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Oil Price Shocks and the U.S. Economy: Where Does the Asymmetry Originate?

Nathan S. Balke, Stephen P.A. Brown and Mine K. Yucel

Year: 2002
Volume: Volume23
Number: Number 3
DOI: 10.5547/ISSN0195-6574-EJ-Vol23-No3-2
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Rising oil prices appear to retard aggregate U.S. economic activity by more than falling oil prices stimulate it. Past research suggests adjustment costs, financial stress, and/or monetary policy may be possible explanations for the asymmetric response. This paper uses a near vector autoregressive model of the U.S. economy to examine where the asymmetry might originate. The analysis uses counterfactual experiments to determine that monetary policy alone cannot account for the asymmetry.

Oil Price Shocks and the Macroeconomy: What Has Been Learned Since 1996

Donald W. Jones, Paul N. Leiby and Inja K. Paik

Year: 2004
Volume: Volume 25
Number: Number 2
DOI: 10.5547/ISSN0195-6574-EJ-Vol25-No2-1
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This paper reports on developments in theoretical and empirical understanding of the macroeconomic consequences of oil price shocks since 1996, when the U.S. Department of Energy sponsored a workshop summarizing the state of understanding of the subject. Four major insights stand out. First, theoretical and empirical analyses point to intra- and intersectoral reallocations in response to shocks, generating asymmetric impacts for oil price increases and decreases. Second, the division of responsibility for post-oil-price shock recessions between monetary policy and oil price shocks, has leaned heavily toward oil price shocks. Third, parametric statistical techniques have identified a stable, nonlinear, relationship between oil price shocks and GDP from the late 1940s through the third quarter of 2001. Fourth, the magnitude of effect of an oil price shock on GDP, derived from impulse response functions of oil price shocks in the GDP equation of a VAR, is around -0.05 and -0.06 as an elasticity, spread over two years, where the shock threshold is a price change exceeding a three-year high.

Disentangling The Effects of oil Shocks: The Role of Rigidities and Monetary Policy

Carlos de Miguel , Baltasar Manzano, Jose M. Martin-Moreno and Jesus Ruiz

Year: 2009
Volume: Volume 30
Number: Special Issue #2
DOI: 10.5547/ISSN0195-6574-EJ-Vol30-NoSI2-9
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Using a new Keynesian, stochastic, dynamic model of a small open monetary economy that imports oil and applying it to the Spanish economy, this paper addresses the question of why the effects of oil shocks from the mid-1980�s on output and inflation were smaller. We depart from the previous literature on this topic by simulating a theoretical model whose parameters are estimated using Kalman Filter techniques. The paper is particularly appealing to study the effects of high energy prices, which would be associated to climate change policies, and to the feedback effects of those policies on the economy. The results of the paper support the hypothesis of smaller macroeconomic effects of oil shocks from the mid-1980�s. The results emerge from the different features of the economy: both labor market rigidities and the oil share have decreased over time and the monetary policy has changed in that it is more focused on controlling inflation.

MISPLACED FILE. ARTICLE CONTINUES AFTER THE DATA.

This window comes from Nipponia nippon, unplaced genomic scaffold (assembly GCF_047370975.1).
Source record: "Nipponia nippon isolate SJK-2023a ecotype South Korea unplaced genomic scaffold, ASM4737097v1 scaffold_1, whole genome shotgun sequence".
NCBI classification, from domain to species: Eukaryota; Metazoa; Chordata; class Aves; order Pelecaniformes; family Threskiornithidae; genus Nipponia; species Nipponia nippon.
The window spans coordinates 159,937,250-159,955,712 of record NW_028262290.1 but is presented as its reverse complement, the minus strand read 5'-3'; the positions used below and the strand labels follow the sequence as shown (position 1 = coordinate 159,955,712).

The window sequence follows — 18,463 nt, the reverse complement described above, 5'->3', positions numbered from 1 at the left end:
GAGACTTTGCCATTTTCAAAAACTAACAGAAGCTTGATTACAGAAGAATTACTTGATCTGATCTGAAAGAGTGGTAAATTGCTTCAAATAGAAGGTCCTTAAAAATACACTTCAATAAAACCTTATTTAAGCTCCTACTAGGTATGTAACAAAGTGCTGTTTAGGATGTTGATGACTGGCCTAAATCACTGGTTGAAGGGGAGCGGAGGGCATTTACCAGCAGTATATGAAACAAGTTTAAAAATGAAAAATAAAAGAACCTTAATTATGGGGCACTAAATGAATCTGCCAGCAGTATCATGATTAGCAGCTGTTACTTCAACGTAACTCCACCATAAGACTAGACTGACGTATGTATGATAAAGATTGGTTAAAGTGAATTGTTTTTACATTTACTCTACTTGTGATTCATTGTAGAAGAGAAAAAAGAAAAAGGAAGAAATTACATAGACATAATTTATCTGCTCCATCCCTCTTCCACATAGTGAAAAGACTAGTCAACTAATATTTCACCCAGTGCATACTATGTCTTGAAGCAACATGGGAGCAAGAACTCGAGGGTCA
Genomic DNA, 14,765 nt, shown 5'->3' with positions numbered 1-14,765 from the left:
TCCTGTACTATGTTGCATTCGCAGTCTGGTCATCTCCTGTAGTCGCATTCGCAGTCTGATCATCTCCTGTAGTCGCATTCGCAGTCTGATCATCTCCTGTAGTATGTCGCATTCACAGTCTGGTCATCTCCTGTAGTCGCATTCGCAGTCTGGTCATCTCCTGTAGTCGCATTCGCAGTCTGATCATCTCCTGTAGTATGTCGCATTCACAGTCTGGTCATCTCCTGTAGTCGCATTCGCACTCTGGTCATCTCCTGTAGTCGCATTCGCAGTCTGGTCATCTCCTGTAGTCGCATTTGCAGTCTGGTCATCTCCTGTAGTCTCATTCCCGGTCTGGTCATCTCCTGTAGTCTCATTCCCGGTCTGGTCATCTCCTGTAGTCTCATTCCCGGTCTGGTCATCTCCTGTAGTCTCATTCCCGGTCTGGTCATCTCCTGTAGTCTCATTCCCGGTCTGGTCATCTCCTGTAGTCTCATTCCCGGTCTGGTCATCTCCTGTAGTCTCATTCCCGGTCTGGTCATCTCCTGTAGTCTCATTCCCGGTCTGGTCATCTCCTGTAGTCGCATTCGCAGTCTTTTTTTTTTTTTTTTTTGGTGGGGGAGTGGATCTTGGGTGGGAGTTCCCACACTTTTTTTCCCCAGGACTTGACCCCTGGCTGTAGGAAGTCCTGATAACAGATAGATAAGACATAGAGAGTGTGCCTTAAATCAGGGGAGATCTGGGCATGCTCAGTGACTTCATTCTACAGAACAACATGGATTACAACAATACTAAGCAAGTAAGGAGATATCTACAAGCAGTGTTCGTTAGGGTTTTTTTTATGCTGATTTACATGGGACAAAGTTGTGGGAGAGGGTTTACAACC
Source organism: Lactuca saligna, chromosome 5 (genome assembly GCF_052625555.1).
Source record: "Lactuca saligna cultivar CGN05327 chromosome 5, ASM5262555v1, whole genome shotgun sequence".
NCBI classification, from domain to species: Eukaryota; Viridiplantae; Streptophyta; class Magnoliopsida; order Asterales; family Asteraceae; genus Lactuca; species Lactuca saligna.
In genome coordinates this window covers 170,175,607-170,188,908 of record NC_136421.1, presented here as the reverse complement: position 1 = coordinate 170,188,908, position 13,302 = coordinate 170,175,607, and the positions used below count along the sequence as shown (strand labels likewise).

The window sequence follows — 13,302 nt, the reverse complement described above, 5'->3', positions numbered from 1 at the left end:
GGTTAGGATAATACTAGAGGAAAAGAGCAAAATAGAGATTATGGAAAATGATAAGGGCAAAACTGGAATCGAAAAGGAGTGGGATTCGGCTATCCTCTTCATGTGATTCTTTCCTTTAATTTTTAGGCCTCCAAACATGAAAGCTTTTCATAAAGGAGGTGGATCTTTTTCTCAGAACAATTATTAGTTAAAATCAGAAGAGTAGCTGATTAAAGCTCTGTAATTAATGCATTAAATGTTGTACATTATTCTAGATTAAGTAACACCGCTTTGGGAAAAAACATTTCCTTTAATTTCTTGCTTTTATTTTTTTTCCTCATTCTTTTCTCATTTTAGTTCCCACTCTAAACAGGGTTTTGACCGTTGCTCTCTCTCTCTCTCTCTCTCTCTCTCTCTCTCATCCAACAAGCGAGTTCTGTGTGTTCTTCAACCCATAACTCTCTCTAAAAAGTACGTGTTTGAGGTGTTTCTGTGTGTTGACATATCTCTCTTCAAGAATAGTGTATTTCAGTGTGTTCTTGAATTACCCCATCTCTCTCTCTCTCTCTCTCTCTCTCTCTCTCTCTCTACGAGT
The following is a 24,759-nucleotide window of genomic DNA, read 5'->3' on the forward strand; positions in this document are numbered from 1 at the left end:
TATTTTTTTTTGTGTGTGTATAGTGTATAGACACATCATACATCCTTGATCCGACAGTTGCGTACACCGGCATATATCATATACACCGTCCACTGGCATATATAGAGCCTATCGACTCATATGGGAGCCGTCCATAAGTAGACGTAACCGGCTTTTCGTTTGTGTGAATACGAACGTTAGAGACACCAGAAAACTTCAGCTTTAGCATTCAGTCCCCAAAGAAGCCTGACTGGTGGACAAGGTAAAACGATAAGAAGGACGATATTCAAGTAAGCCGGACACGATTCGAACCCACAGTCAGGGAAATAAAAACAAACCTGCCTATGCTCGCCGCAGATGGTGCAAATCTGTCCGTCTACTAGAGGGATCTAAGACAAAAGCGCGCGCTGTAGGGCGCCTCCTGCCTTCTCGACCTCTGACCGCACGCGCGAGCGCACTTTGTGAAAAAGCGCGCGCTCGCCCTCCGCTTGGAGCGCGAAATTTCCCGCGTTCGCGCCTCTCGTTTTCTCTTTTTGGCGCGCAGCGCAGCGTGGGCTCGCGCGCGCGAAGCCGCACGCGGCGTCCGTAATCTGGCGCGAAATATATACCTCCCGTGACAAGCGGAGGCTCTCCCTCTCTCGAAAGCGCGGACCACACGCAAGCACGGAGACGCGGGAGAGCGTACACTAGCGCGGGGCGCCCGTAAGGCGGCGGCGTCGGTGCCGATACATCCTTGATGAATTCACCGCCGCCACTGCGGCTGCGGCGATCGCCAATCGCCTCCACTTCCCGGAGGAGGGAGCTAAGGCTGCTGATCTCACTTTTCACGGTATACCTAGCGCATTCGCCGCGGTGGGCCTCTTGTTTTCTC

Oil Price Shocks and Current Account Imbalances within a Currency Union

Timo Baas and Ansgar Belke

Year: 2023
Volume: Volume 44
Number: Number 4
DOI: 10.5547/01956574.44.4.tbaa
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For over two decades, current account imbalances have been an essential issue in the global policy debate as they threaten the world economy's stability. More recently, the government debt crisis of the European Union shows that internal current account imbalances of a currency union may also add to these risks. Moreover, oil price fluctuations and a contracting monetary policy that reacts to oil prices, previously discussed to affect the current account, may threaten the currency union by increasing internal imbalances. Therefore, this paper analyzes the oil price shock's impact on current account imbalances of a currency union with asymmetric labor market institutions. In this context, we show that oil price shocks can have a long-lasting effect on internal balances that the common monetary policy authority can reduce by choosing a core inflation target. Targeting core inflation, however, comes at the cost of lower production and higher unemployment. We show that these costs can be significantly reduced by increasing labor market flexibility.

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